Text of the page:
a woman sitting on her sofa says,

goddamn or hallelujah or not today;

and somewhere near, the deer and foxes do

what deer and foxes do, unseen, unknown.

Someone who looks like you drives into town.

Nothing special: some stores and a bar or two,

kids in the park beside the Eagles Hall,

old women enjoying the last of this weather, warm

as the wind picks up and the red leaves start to fall.

A special reverence for these “nothing special” moments of casual enjoyment, experienced without comparison to another way of being, crops up at several points throughout the collection. And yet even the poem’s title, “This Must Be the Place,” with its seeming nod to the Talking Heads, suggests that the allusiveness of living can’t be set aside for long.

At escaping the role in which they find themselves confined, the famous fare no better than the common in The Opposite of People. In two of the collection’s more ruminative poems, “Marilyn Monroe and Truman Capote Dance” and “Time Is a Car with Its Brake Lines Cut,” Frank focuses on the confines of fame and the aftermath of former glory. Perhaps the collection’s most touching moment comes at the end of “Marilyn Monroe and Truman Capote Dance,” a poem inspired by a Garry Winogrand photograph taken of the painfully awkward “couple” in 1955 at New York’s El Morocco nightclub. The ambiguity as to whether it’s Capote or Monroe delivering this dramatic monologue nicely emphasizes the kinship of two people eager to control their own narrative. The entire poem takes the form of a proposal. After being pressed together by onlookers who would cruelly reduce them to “the bombshell and the queer,” one asks the other to collaborate in a little revisionist history as a way of wresting control back for themselves:

                                       [. . . ] So let them laugh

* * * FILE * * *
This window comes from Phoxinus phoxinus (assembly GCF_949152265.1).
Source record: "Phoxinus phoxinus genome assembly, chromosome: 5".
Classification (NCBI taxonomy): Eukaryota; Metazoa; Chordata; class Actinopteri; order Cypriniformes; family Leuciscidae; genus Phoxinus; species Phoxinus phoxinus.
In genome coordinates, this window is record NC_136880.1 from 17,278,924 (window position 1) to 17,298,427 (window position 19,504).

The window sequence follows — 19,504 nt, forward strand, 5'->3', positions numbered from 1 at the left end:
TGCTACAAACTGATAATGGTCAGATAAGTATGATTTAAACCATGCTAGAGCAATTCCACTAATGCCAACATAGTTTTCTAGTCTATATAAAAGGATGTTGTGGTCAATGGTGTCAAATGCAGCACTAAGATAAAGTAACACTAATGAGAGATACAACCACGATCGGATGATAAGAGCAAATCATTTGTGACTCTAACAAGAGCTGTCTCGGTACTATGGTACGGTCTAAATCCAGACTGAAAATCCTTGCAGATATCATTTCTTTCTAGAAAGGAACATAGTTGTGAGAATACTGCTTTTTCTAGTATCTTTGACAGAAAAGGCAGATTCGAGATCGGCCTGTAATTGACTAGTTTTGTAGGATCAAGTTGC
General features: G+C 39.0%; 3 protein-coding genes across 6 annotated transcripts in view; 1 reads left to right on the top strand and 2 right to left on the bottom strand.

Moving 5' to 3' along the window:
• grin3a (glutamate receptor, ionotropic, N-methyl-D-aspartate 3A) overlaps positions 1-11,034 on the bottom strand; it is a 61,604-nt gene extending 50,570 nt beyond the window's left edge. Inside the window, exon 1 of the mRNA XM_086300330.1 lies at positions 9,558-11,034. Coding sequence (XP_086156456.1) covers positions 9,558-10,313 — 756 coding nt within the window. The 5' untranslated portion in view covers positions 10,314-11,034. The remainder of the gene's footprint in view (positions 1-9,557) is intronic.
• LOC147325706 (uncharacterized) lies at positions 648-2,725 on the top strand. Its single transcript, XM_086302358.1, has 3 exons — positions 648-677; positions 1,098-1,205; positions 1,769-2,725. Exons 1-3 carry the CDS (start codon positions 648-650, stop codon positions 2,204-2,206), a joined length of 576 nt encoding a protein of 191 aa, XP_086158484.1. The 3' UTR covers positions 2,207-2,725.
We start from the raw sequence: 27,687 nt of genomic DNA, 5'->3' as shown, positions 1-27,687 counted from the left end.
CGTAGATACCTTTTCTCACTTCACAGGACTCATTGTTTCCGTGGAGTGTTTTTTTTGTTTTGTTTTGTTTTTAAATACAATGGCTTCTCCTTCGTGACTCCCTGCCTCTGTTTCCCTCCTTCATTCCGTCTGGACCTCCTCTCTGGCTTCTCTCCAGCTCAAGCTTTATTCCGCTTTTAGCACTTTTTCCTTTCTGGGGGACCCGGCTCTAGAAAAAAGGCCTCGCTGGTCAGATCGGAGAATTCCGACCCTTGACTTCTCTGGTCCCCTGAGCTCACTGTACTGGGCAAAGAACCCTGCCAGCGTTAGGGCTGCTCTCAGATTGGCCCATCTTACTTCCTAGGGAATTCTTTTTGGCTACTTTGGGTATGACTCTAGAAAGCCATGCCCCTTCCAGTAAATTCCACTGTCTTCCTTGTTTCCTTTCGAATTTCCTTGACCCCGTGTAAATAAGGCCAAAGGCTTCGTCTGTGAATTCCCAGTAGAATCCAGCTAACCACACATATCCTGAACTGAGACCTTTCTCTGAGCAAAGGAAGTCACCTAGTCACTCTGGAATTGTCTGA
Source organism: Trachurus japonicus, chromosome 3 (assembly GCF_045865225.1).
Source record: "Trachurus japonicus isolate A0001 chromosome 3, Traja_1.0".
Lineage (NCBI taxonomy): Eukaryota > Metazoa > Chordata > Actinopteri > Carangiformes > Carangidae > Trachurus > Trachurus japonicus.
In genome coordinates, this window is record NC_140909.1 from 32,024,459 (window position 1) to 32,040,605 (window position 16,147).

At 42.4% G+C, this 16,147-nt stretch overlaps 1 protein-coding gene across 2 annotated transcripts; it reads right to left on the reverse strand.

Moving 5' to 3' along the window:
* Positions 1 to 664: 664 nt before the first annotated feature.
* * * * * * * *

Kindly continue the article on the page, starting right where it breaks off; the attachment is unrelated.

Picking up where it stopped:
and then forget it all: those drinks and pills,

hands wet, that man who, grinning, made us dance

so here we are, we’re dancing. Let’s just pretend 

that one of us—who would remember who?— 

slipped through the grand and glittered dark and said, 

Hello, fella. Hello and take my hand.

The poem’s longish lines, with their enjambments and caesuras, read like a formal enactment of the couple’s dance. And the act of rescue, when it arrives at poem’s end, is the unexpectedly graceful flourish.

Patrick-Ryan-FrankIn “Time Is a Car with Its Brake Lines Cut,” the collection’s final and most overtly autobiographical poem, Frank uses details from the offscreen lives of two Hollywood legends as a springboard for his own elegy to former glory. Eight pages in length, the poem serves as an extended coda for the collection and examines the reasons why we sit, endlessly enthralled, viewing wonder from our seat in the commonplace. After beginning as a consideration of the 1936 film Desire, which the speaker regards as costars Marlene Dietrich and Gary Cooper’s sweetest confection and the apex of their self-possession, the poem turns into a meditation on the piecemeal loss of such self-possession due to uncontrollable events and the indignities of aging. In one extended passage of the poem, Frank relates the story of an aging Dietrich going to extreme measures to recapture her signature look before a performance at a London nightclub. He describes her in her dressing room giving herself a facelift with a needle and thread and wonders about his choice to focus on this grim sight:

It’s awful, the awful detail and what I’ve done—

plucked it out and lingered over it,

as if one moment could reveal some grief

at the center of a long, odd life. I know

that just because it’s terrible doesn’t mean 

it means a thing. But I’m writing it here

because I understand how it feels

to look into a mirror and see yourself

unlike yourself—[. . . ]

If the slippage of the mask in this final poem reveals something of Frank’s own motivations for turning to the screen, it also underscores just how subjective and enigmatic a person’s reasons for doing so can be. In their own way, each member of The Opposite of People’s dramatis personae are looking for some semblance of control as they continue to careen through life, some temporary stay. Frank’s poems, through their craft and imagination, illuminate this basic human desire for an idealized replayable present, and in doing so they give us the enduring pleasure of true art. 


Brian McKenna received his MA in creative writing from Central Michigan University and is currently working on his debut collection of poetry, The Trades. In addition to reviewing poetry at The Rumpus, he has contributed poetry and fiction reviews to Newfound and NewPages. More from this author →